Photo by Mark Schepker Photography


Founder & CEO, Bluedog Design
Chicago, Illinois

Michelle Hayward spent much of the ’90s in the then-new field of brand strategy, working with some of the biggest consumer products companies in the world — and yet she felt that the approach was lacking. Hayward dreamed of starting a new type of consultancy, one that focused on clients’ visions of the future, not just the execution of campaigns. In 1999, she founded Bluedog Design, a modern growth consultancy that specializes in business transformation, strategy, and innovation.

Hayward’s progressive workplace culture provides her team members with holistic support including a sabbatical every five years, full transparency, employee engagement surveys, yoga, acupuncture, parenting classes, meals, and even a concierge to help arrange things like car washes and dry-cleaning services.


Bluedog Design made the 2019 Crain’s Chicago Business Best Places to Work list and made it into the top 1 percent of the list’s Best Small Companies. “The culture of Bluedog is all-encompassing,” says her nominator. “It isn’t just about employees; it spills over to clients and resources. The Bluedog ‘feeling’ is palpable.”


“Culture makes or breaks strategy. At our company, we set out to solve hard problems and how we behave together matters if we want to accomplish what we set out to do. We need to all be moving together in the same direction with limited friction.”

Photo courtesy of Robert Glazer


Founder & CEO, Acceleration Partners
Co-founder & Chairman, BrandCycle
Needham, Massachusetts

Serial entrepreneur Robert Glazer wasn’t always the go-getter type. The founder and CEO of global performance-marketing agency Acceleration Partners (AP) and co-founder and chairman of affiliate marketing and content platform BrandCycle is candid about having felt like an underachiever in his early career. But over the past decade Glazer has developed a mindfulness routine that includes meditation, journaling, and exercise that serves as his foundation for living a more purposeful life.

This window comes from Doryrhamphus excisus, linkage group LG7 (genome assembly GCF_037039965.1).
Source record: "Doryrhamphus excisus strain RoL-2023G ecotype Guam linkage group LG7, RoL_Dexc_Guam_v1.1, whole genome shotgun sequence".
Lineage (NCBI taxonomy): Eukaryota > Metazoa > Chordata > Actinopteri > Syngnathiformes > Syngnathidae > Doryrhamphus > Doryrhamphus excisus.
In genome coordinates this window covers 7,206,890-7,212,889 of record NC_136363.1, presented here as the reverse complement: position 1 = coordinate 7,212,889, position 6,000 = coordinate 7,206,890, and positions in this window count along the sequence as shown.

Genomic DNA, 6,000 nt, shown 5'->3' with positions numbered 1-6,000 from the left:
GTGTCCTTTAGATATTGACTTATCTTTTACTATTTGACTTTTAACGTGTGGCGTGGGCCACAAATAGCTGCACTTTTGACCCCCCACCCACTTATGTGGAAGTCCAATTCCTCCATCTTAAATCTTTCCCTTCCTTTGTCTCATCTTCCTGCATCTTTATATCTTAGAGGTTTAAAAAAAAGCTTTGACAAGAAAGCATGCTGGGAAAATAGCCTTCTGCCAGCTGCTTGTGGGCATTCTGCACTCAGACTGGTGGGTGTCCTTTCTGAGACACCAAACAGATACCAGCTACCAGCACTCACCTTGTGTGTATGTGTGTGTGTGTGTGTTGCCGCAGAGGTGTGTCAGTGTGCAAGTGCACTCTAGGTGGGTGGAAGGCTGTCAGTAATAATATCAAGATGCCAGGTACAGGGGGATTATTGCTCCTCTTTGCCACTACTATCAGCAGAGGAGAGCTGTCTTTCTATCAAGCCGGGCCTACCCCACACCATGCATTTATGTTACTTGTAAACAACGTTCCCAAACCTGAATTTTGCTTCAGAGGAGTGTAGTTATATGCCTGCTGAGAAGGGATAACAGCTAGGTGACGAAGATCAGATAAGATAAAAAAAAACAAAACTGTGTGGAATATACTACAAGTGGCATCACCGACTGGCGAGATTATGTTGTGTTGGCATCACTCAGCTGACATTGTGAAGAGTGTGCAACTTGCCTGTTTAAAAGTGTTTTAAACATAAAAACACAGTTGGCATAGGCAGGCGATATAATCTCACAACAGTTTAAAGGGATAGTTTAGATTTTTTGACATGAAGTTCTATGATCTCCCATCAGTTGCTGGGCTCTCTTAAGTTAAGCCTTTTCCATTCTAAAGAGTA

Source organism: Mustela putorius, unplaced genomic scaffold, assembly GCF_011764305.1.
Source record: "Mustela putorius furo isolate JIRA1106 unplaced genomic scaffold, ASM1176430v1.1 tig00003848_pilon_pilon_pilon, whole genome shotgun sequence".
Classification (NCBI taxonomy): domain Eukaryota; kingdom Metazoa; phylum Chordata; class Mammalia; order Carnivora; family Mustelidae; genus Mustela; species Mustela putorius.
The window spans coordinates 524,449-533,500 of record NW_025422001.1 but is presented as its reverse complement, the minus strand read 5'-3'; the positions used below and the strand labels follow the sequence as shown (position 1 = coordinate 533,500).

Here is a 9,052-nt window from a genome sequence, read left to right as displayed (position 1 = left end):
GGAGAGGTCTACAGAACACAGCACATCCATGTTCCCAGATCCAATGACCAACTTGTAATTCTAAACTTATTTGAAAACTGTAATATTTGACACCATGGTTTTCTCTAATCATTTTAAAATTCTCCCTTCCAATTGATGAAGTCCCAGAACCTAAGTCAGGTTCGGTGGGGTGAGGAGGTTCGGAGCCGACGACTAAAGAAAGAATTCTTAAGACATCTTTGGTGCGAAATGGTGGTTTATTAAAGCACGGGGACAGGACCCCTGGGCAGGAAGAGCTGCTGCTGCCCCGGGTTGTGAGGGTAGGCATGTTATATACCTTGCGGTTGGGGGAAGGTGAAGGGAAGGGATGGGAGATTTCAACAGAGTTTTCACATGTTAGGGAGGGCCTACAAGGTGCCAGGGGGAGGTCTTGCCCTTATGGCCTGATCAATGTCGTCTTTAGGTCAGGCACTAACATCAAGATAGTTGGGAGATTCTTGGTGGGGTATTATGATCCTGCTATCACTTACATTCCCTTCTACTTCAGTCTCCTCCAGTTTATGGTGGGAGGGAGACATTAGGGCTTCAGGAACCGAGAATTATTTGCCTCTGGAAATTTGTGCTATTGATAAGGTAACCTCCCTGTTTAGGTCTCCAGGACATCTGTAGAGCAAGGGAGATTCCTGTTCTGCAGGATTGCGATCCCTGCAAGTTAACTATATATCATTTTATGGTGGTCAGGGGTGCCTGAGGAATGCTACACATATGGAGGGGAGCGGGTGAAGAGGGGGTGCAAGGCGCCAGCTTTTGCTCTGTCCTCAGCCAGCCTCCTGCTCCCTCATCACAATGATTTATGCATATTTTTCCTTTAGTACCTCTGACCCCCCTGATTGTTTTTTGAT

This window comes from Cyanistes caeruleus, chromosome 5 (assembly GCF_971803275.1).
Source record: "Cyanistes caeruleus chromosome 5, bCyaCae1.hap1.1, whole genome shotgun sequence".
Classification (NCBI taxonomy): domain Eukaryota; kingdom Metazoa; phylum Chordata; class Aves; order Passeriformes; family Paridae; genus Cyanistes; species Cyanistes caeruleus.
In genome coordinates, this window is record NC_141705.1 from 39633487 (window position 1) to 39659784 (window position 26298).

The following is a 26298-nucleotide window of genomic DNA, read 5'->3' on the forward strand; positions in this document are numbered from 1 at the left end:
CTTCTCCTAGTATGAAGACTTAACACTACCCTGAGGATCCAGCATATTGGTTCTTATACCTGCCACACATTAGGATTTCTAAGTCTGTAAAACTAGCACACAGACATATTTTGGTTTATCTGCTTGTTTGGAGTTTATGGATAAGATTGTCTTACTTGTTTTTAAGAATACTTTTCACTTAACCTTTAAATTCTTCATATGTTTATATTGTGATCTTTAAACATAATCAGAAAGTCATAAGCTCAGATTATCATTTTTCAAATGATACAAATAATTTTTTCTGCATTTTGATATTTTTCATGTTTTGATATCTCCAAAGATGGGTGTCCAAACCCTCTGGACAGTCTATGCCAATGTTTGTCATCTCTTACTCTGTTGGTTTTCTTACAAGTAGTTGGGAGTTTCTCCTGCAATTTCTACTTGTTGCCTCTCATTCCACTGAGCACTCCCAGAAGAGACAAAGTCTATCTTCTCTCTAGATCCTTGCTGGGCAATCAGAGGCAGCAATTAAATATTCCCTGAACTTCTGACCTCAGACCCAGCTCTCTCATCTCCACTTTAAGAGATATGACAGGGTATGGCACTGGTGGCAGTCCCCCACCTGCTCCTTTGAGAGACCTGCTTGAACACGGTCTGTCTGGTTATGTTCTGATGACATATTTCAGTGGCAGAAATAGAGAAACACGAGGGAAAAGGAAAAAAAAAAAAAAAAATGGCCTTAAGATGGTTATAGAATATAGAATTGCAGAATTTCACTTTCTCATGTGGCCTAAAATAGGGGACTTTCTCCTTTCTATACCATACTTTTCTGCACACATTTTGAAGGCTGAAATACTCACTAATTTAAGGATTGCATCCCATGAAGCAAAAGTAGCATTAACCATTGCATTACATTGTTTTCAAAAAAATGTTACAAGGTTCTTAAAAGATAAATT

Committed to finding better ways to lead, Glazer formed AP’s Mindful Transitions program, an initiative built on a culture of trust and inspired by his recognition that the standard “two weeks’ notice” paradigm for employee departures can be damaging to both the employee and employer. Within a Mindful Transitions framework, employees feel comfortable sharing their future plans, even if those plans involve leaving the company. By having open, respectful discussions early and often, employees and their managers are aligned and better positioned to address problems that are impacting engagement. And in situations where it’s determined that it’s time for a team member to move on, the employee is given a longer window in which to transition into their new position and the company has more time to recruit and hire their replacement. The result is a system where people leave companies on the best possible terms without leaving their employer in a difficult situation. Glazer is also openly sharing this system with other companies.


“His inspirational ‘Friday Forward’ newsletter was developed to inspire people to build their capacities and set and achieve audacious goals,” says his nominator. “Since Bob began installing these concepts into AP’s culture, employees have been achieving their personal goals — running races, improving their health, taking once-in-a-lifetime vacations — while also improving their work performance.”